At La Fraissinède you can really believe you are French Seigneur, surveying the rolling landscape of your estate. This luxury villa is a brilliant conversion of an old wine store which combines original features with stunning contemporary...
Domaine de Bluet
Be king of your own castle at this beautiful luxury estate standing proudly in 50 hectares of grounds, just outside glamorous Montpellier. The domaine comprises six rooms, suites and apartments within a stunning chateau and its outbuildings. The...
Destination Guide: Languedoc
This south-western corner of France offers great weather and luxury holiday villas in equal measure… but without the crowds of the Côte d’Azure.
The area is steeped in mediaeval history – from the Roman ruins at Nimes to the ancient towns of Carcassone and Cordes, both fascinating places to wander around soaking up the atmosphere.
Languedoc is not short of a decent beach or ten, and without the yachts and beautiful people you find further along the coast, they’re quieter, too. Out of high season you may well find you have a long stretch of sand all to yourselves.
Many are not much to write home about but there’s enough choice that you can find some lovely secluded spots. Argèles and Espiguette are both beautiful. The great thing about the area for beach bunnies is that there are almost two coastlines, as a result of the salt water lagoons a little inland, and it’s on this ‘inland coast’ that you’ll find the best seafood.
Further still inland in the ‘haut-Languedoc’, the countryside has a wild beauty about it, ideal for those who enjoy walking.
But as well as the rugged landscape and rustic atmosphere, Languedoc has a distinctly cosmopolitan side, too. The university town of Montpellier, with its elegant boulevards and pretty old quarter, is one of France’s most multicultural cities and a lovely place to spend a day wandering and enjoying its café and restaurant scene.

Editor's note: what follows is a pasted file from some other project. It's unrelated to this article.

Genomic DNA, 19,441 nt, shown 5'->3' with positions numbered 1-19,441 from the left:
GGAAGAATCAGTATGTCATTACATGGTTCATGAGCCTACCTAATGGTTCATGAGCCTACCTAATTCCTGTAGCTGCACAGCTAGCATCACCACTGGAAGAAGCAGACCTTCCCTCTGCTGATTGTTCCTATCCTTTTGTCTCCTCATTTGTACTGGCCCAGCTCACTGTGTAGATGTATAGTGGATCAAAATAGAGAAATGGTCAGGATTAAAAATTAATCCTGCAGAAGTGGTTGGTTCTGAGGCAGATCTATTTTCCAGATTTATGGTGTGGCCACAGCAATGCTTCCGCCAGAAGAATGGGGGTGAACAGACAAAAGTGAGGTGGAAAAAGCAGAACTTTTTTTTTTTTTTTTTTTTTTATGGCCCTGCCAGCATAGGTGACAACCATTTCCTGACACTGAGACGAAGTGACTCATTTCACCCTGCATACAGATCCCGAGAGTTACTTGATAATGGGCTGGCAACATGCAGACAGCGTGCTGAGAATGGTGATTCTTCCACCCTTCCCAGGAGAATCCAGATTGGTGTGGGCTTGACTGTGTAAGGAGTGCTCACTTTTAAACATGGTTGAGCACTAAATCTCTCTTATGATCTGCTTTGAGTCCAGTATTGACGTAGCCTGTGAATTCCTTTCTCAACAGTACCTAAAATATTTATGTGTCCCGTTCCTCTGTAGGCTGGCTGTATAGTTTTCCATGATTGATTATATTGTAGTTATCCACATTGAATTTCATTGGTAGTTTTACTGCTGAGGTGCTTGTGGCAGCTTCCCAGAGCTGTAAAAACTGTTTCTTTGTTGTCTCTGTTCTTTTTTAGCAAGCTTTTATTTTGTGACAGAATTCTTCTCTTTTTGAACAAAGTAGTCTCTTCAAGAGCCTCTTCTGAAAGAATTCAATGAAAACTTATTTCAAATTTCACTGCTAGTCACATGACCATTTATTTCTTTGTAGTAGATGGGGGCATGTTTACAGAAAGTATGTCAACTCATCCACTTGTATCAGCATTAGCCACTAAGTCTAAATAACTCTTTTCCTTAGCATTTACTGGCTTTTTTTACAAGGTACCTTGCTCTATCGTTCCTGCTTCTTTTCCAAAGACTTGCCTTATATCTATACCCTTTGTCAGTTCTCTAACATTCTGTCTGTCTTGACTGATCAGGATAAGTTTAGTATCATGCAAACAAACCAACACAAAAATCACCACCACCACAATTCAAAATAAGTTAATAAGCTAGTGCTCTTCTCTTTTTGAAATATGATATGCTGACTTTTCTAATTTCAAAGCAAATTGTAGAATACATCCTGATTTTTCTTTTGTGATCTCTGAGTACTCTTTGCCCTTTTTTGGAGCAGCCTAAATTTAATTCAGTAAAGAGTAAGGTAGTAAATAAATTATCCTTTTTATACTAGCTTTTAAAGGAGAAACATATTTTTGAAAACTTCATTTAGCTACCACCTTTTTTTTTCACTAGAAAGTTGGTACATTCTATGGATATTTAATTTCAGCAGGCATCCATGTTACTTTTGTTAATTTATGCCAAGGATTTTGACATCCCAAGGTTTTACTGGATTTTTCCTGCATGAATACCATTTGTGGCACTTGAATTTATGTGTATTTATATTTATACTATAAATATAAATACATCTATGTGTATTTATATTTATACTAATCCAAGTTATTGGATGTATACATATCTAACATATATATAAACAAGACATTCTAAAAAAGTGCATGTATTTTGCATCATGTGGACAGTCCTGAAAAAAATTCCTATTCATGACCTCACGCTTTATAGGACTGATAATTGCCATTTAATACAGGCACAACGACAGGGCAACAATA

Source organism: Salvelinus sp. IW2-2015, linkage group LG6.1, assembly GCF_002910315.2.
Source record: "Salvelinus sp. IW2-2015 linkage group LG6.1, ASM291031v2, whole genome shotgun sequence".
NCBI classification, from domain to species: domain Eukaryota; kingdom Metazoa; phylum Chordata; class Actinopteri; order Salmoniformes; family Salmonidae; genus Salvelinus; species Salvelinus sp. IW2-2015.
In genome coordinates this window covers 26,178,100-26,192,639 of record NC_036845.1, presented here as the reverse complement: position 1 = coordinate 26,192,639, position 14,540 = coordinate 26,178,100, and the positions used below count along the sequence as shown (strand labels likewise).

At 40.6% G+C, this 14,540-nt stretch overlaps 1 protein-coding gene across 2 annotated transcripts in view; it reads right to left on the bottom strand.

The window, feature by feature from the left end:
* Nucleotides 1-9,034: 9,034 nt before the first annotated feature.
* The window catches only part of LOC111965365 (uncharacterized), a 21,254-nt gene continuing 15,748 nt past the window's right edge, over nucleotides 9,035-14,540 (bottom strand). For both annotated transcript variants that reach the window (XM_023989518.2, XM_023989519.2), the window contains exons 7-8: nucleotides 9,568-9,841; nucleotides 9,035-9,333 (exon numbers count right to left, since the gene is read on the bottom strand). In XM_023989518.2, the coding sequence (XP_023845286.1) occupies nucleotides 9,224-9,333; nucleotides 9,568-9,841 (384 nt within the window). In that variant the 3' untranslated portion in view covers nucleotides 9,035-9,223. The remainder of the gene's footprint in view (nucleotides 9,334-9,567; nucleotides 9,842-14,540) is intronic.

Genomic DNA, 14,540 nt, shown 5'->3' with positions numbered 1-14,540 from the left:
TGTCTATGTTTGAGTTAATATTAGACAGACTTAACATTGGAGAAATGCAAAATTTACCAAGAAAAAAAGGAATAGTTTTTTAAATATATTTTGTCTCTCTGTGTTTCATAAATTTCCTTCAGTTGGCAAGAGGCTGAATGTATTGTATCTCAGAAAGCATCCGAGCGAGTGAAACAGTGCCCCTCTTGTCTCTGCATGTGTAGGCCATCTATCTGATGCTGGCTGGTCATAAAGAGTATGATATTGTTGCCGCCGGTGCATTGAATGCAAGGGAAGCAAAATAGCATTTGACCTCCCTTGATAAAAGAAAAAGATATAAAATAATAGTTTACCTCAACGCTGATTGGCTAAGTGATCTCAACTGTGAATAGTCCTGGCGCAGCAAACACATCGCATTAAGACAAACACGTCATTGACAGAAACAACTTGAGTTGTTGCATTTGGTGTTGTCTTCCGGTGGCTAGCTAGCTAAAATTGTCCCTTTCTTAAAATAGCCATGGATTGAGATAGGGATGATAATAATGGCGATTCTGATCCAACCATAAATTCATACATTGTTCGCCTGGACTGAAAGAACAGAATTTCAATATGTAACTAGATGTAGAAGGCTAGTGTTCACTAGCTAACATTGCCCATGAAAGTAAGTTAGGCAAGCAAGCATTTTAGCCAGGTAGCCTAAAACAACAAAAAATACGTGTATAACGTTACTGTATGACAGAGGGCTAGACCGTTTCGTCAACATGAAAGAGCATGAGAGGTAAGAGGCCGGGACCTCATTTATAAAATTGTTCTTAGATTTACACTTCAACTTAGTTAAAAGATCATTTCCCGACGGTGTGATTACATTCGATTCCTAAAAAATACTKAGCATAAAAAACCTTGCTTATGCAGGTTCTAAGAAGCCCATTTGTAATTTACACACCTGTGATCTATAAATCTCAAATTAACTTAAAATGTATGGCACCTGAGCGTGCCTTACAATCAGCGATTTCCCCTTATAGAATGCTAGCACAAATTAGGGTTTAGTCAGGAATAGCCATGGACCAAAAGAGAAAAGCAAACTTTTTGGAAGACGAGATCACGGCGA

And for all the area’s ‘realness’ and unpretentious, rustic vibe, there are some really stunning luxury villas in Languedoc as well gîtes and chateaux that make a great base for exploring the surrounding countryside.
The region has several airports including Marseilles, Montpellier, Nimes and Toulouse, as well as a number of smaller ones. Train connections are excellent, too.
Best places to eat and drink in Languedoc
You’re very much in ‘French Catalonia’ here. Robust wines and hearty, flavoursome dishes are the order of the day. The area is best known for shellfish and for its cassoulet, the ideal ingredients for which are hotly debated across the region. In some areas you’ll find a delicious daube of beef, and in Sète make sure you try macaronade – macaroni with beef.
Languedoc is France’s largest wine region, producing a third of the country’s entire output, so there’s plenty to sample, from the well-known - such as Corbières to white Picpoul de Pinet – great with shellfish.
For a real treat, sample Michelin-starred food at Le Coquerie in Sète. At Le Grau-du-Roi you’ll find an embarrassment of bars and restaurants where you can sit along the port eating seafood and knocking back pastis like a local.
Best time to visit Languedoc
March to May is the best time to visit. June and July are very hot but temperatures tend to drop suddenly in mid-August. September and October are less busy than high summmer but can be prone to heavy downpours.
What we love about Languedoc
A trip to Carcassone’s fairytale turrets, sure to enchant little ones (and big kids) in equal measure. Bastille Day here (4th July) is an experience you’ll never forget.
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